'The Electric Brewery' Control Panel

‘The Electric Brewery’ Control Panel

I’ve spent a lot of time salivating over Kal’s design from The Electric Brewery for his control panel. He basically used several PIDs (control devices) to control the electric heating elements and monitor temperatures, as well as controls for his pumps and alarms. I’ve read elsewhere that he has an industrial engineering background, and it’s definitely apparent when looking at what he accomplished. His design has been used by home and commercial brewers in over 33 countries now, and it’s really quite an achievement.

My only issue with cloning Kal’s design directly is that I find it… well… rather big and industrial looking. If I had a garage or a separate basement where I could create a brewery from scratch, I wouldn’t hesitate to create a clone of Kal’s system and hang the control panel on the wall. But right now I’m living in an apartment, and likely I’ll have some equipment of mine in plain sight. As such, I’d rather have a smaller control panel that takes up a bit less space and looks a bit more traditional, like an TV component or audio amplifier.

Deciding On The Features

Before creating a control panel, you really need to decide on what features you want. If you just want to control a RIMS tube or a HERMS coil, you can probably get away with a small box and a single PID element. If you want to control two heating elements, you’ll need two PIDs or some other temperature controller. Add in a timer and a digital temperature gauge for the mash tun, and potentially you’ll need a larger enclosure like the one Kal used.

When trying to put a control panel together for my system I started with Kal’s design and thought long and hard about what I would really need, as well as what components I could get rid of. For example, Kal has a separate green lamp to show that the power is on once you turn the key. I suspect it was added for symmetry reasons, but it’s not really needed IMO. If the key is in the ON position, lots of other things will light up such as the PIDs and the timer, so I decided to get rid of it.

I also thought long and hard about the role of the alarm in a system like this. Kal mentions a few different scenarios where someone might use the alarm functionality on the HLT, Mash or Brew Kettle, but I suspect from reading his brew day process entry that he actually doesn’t use them himself. For me personally, I don’t really think I would use alarms in any those scenarios either. For example, I could set an alarm to let me know that my strike water is ready, but it’s not really that important – if I forget to check on it for 10 minutes, the PID will just keep the water at the proper temperature, so there’s no impact on the final beer.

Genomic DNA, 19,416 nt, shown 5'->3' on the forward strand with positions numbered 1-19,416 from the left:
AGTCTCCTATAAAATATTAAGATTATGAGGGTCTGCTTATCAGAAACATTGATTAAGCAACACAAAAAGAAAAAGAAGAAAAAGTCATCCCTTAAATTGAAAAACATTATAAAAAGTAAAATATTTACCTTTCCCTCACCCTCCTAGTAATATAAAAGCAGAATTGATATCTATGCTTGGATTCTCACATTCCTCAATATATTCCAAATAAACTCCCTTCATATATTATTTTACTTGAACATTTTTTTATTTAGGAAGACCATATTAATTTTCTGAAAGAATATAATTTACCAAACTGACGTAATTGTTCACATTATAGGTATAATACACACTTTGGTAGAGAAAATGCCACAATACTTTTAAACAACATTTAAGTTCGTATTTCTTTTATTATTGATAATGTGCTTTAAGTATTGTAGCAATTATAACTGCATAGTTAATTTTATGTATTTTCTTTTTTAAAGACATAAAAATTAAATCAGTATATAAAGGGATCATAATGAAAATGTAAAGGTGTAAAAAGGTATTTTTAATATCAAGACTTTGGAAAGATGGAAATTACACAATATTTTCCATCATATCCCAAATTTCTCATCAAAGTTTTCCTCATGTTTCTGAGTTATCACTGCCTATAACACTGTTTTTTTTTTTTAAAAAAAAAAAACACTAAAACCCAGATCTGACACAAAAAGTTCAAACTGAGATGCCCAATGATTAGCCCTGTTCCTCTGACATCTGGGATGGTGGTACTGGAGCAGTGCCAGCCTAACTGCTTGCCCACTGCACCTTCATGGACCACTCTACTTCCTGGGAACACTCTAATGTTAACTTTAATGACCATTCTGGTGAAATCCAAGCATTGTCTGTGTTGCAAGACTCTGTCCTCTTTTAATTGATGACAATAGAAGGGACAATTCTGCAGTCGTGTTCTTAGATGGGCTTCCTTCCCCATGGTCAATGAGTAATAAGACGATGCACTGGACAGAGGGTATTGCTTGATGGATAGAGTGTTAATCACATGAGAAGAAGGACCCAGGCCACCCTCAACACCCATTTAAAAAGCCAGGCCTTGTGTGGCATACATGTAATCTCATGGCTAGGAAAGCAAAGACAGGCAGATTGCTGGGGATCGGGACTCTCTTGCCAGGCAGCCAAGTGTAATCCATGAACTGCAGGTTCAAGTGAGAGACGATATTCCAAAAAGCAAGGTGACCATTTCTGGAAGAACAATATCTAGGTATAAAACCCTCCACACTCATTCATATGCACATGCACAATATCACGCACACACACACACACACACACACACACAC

A person might want to set a high alarm for 210F or so on the brew kettle PID to let them know when the water starts boiling. That’s a reasonable use case I imagine. But once again, if a person were to not notice the wort was boiling for a few minutes, they would lose some water due to evaporation, but it likely wouldn’t impact the beer noticeably unless they were using first wort hops.

But without a doubt, having an alarm on the countdown timer makes a lot of sense to me, since a huge component of the flavour and bitterness profile of the final beer is due to properly timed hop additions. So I decided for my system that I would only have a single alarm, and it would be tied to the countdown timer. I also decided to get rid of the dedicated RESET button, since there’s already a dedicated (albeit smaller) button on the countdown timer for this purpose.

In terms of functionality, I decided the control panel I build should be able to do the following:

  • Control the HLT water temperature, as well as a HERMS coil
  • Monitor the mash tun temperature
  • Control the brew kettle temperature
  • Have the ability to time events and sound an alarm at the end of each
  • Be able to control two pumps, one for the water and one for the wort

I also needed to decide whether to use a dryer plug (30 amps) or a stove plug (50 amps) for this control panel. 50 amps is more expensive to build, but it allows you to do back-to-back brews. Since I live in an apartment and can’t easily modify anything in it, I decided to use the 30A dryer plug, since it’s the most accessible for me.

Kal also has digital voltage and current meters on his panel. These are nice-to-have, but definitely aren’t mandatory. I like the concept as well, as it definitely adds a bit of ‘bling’ to the final panel. Since I’m going for more of a contemporary look with my panel though, I thought it might be cool to use analog current and voltage meters, like you see on many high-end tube amplifiers.

In terms of parts to accomplish the features above, I determined I would need the following for the control system:

  • 3 – PID controllers
  • 1 – Countdown timer
  • 2 – 25A+ Solid State Relays
  • 1 – Power switch, either key or maintained push button
  • 2 – Pump switches
  • 1 – 3-position selector switch to choose which heating element is enabled (or none)
  • 3 – 240V contactor, 120V coils. One for the mains power, and two for the heating elements
  • 1 – Heat sink for SSRs
  • 1 – Analog current panel meter
  • 1 – Analog voltage panel meter
  • 2 – 22mm Indicator lights for the heating elements
  • 1 – 22mm Alarm buzzer

Choosing The Control Panel Enclosure